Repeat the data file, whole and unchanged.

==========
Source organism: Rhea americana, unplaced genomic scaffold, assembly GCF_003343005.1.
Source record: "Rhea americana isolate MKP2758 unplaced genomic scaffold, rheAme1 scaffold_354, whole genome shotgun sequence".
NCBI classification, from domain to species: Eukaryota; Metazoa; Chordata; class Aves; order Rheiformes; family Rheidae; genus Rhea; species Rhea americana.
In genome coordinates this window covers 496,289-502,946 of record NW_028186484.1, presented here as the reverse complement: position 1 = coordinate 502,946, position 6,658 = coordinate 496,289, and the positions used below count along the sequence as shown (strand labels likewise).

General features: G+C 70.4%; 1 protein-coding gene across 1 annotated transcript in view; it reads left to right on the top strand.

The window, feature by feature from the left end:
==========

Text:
Source organism: Rhea americana, unplaced genomic scaffold, assembly GCF_003343005.1.
Source record: "Rhea americana isolate MKP2758 unplaced genomic scaffold, rheAme1 scaffold_354, whole genome shotgun sequence".
NCBI classification, from domain to species: Eukaryota; Metazoa; Chordata; class Aves; order Rheiformes; family Rheidae; genus Rhea; species Rhea americana.
In genome coordinates this window covers 496,289-502,946 of record NW_028186484.1, presented here as the reverse complement: position 1 = coordinate 502,946, position 6,658 = coordinate 496,289, and the positions used below count along the sequence as shown (strand labels likewise).

General features: G+C 70.4%; 1 protein-coding gene across 1 annotated transcript in view; it reads left to right on the top strand.

The window, feature by feature from the left end: